You take a decent man. I know him, you see? I know that taxi man,” the driver said. “A decent man, but whatever you think he is, you give him one more reason to think of life as indif erent education, right?”
“I see,” I said again. “Don’t you want to know how I know?” the driver added, his voice cool, recondite.
“What do you think you know?” I asked. “Look. Listen close. Some woman called the police about a taxi driver who was harassing her over an underpaid fare. She claims he started pressing buttons all over the machine when she wouldn’t entertain his hand on her thigh.”
“Listen,” Andi said. “Can you take us elsewhere?” The driver nodded and Andi told him our new destination. I was thirsty. All I was was thirsty.
The driver rounded the corner near Lincoln Street as the now-rising sun rusted the view. I threw some bills at him and stumbled out of the back, slamming the door. At six fifty in the morning, I called Gregory’s phone. It rang all the way to voicemail. And again every few minutes, each time until the ringing stopped and the voicemail clicked on. I went to the police station instead of St. Joseph’s, where Andi went. I’ve been known to abandon sense before. I stood in their lobby, dry-mouthed, for a long while before someone paid me any mind. Andi was supposed to call me the minute she got into Sara’s apartment to check if she was there before going to the hospital. She would seduce the doorman like she had done many times before, and he would let her in. She hadn’t called in the hour it took me to finally speak to one of the cops.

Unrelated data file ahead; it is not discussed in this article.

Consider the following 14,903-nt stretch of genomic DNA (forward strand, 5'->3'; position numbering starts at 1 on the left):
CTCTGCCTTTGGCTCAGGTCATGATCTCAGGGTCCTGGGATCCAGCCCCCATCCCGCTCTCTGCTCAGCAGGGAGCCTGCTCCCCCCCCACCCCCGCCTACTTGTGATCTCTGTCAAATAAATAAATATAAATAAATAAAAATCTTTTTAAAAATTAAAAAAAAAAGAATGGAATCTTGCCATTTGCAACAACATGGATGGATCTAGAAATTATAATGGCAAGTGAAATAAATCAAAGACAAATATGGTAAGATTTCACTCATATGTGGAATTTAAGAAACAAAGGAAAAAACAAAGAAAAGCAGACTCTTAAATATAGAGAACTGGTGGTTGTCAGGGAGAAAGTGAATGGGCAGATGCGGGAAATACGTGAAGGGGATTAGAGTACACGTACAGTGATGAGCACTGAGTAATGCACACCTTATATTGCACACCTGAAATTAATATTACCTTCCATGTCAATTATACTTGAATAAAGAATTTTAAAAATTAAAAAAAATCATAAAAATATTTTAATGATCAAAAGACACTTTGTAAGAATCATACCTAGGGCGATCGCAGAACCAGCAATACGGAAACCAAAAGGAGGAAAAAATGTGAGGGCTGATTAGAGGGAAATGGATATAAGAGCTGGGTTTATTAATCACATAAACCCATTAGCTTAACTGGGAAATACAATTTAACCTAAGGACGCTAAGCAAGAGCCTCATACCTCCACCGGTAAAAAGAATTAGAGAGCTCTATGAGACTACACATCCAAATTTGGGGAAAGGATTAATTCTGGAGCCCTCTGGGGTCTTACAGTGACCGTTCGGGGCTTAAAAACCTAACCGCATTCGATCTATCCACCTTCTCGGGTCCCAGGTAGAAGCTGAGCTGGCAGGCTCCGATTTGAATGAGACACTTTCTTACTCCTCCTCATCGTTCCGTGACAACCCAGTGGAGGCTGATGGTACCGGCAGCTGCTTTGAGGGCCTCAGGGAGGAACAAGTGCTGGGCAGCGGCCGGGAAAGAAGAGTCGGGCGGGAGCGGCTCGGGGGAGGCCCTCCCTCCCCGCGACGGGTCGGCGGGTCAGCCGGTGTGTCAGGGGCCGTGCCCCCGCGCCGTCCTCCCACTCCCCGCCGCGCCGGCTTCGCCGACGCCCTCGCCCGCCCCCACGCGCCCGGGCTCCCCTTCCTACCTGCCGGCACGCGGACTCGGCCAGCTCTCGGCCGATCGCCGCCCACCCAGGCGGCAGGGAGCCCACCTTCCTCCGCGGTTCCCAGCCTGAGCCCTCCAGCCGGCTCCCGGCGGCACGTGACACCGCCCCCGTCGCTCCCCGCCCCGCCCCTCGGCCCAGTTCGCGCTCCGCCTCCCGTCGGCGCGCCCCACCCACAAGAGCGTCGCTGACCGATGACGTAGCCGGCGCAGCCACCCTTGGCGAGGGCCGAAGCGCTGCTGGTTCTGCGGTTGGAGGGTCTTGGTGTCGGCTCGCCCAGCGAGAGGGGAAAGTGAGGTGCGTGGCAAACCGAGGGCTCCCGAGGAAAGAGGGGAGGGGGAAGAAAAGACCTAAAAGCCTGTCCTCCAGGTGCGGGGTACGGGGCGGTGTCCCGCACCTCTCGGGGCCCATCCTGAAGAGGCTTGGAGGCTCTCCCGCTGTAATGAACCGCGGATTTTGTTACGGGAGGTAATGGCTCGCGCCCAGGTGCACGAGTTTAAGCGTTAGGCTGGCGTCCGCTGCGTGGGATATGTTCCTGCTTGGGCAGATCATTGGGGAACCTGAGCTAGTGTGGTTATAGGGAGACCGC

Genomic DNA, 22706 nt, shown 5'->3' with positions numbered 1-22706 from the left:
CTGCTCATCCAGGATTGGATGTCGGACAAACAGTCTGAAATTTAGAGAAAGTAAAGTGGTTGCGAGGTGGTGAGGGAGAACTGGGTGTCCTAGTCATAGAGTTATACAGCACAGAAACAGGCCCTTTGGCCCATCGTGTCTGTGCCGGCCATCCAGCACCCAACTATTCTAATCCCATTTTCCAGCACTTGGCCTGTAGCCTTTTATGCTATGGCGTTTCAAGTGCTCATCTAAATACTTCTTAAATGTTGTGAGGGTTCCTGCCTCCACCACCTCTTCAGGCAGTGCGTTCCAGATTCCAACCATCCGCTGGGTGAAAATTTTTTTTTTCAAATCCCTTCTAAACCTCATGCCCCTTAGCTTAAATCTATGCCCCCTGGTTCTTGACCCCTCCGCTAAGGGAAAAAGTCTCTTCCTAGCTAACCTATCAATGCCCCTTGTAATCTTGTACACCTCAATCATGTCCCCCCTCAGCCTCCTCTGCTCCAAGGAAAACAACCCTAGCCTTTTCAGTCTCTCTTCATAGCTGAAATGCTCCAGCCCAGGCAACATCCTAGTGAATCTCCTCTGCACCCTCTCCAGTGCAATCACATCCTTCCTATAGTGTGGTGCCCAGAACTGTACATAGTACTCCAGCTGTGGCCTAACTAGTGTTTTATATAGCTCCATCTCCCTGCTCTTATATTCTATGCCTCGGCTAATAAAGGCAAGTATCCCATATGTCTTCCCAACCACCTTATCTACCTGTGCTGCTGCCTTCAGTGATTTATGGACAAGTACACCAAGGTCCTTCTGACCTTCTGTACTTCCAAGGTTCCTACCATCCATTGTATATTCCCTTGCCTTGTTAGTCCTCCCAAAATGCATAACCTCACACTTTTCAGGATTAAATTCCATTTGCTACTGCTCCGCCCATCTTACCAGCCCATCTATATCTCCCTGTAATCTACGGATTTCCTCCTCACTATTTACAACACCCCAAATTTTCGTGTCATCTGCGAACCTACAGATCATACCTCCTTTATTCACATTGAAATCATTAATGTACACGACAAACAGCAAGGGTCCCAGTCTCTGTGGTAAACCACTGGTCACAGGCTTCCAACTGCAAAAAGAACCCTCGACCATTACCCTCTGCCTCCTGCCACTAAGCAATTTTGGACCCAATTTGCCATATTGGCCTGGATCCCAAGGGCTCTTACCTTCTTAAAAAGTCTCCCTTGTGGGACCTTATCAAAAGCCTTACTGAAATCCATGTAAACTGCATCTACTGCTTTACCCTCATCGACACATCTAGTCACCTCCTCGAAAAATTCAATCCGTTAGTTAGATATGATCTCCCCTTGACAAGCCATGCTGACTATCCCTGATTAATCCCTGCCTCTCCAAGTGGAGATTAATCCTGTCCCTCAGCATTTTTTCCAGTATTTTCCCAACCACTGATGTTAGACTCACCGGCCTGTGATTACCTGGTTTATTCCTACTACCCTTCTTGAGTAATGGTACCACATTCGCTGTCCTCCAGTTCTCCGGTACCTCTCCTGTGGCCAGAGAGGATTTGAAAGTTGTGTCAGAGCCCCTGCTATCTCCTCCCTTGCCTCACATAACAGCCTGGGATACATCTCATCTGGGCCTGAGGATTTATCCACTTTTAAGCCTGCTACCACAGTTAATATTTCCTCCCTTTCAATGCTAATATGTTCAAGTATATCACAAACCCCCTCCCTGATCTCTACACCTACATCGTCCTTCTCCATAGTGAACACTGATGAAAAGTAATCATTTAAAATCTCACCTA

“Discharged,” the of cer said.
“Discharged?” I wanted to be sure I had heard her correctly.
“You want to know what happened to your friend, you say?”
“I do,” I said. “Then I already told you you should go to the hospital because it will be a while before he is discharged. I can’t tell you anything about what’s under investigation.”
“What’s his name?” “You’ve given me a description of the suspect, and all I’ve said is I cannot tell you what’s under investigation.”
“Why is he a suspect?” I asked again, fearing I hadn’t been clear the first time. I should have known better than to expect more.
“Look, sit down. I’m not working this case. There’s nothing I can add. So I suspect you will be better of where your friend is.”
I walked out into the coldest of Octobers. Breath as good as knives in the throat. At St. Joseph’s hospi- tal I could barely recognize this man who looks like me. Gregory was hooked up to all manner of tube and machine. And I wondered if this was the fate of every human body, if this was one way of a hope that hardly matters, every human body broken into, demanding an evolution into machine, dismissive of every felt sense.
Andi and Sara were there in that hallway peering into the ICU. Sara’s body couldn’t still itself. She was never particularly good at stillness. I walked up next to her and held her. She did not hold me back, but she leaned toward Andi as a child would lean into